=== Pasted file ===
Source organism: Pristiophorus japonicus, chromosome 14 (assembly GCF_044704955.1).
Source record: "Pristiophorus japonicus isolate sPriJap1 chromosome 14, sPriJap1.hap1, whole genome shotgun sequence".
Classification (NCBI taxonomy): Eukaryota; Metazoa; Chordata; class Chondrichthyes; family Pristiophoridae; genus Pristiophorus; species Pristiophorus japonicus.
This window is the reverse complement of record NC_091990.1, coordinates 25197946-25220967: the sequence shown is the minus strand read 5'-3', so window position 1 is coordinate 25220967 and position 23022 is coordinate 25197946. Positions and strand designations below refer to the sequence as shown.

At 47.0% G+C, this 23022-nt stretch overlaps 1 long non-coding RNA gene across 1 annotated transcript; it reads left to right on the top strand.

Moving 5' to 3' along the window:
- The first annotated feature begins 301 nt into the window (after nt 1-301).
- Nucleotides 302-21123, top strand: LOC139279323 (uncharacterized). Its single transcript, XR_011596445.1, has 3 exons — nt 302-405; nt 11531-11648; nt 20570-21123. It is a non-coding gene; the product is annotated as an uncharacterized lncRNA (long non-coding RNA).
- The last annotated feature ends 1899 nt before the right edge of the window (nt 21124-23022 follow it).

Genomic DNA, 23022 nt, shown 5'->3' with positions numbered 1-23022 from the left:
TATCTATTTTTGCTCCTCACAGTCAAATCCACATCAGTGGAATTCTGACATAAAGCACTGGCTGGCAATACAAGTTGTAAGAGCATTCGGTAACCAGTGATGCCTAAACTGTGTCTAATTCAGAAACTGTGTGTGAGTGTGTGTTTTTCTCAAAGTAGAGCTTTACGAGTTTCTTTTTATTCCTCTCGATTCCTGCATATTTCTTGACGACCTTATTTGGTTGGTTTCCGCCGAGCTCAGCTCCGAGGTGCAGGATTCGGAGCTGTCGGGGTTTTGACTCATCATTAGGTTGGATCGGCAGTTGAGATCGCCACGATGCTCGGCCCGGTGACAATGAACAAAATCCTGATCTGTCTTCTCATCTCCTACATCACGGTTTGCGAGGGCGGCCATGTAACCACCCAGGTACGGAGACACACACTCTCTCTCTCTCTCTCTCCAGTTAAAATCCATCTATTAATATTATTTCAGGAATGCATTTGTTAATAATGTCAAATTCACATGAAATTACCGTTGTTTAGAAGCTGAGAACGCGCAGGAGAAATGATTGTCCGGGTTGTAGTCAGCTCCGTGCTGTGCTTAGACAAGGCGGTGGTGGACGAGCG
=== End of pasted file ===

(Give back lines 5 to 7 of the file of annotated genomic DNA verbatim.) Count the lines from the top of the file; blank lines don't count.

At 47.0% G+C, this 23022-nt stretch overlaps 1 long non-coding RNA gene across 1 annotated transcript; it reads left to right on the top strand.

Moving 5' to 3' along the window:
- The first annotated feature begins 301 nt into the window (after nt 1-301).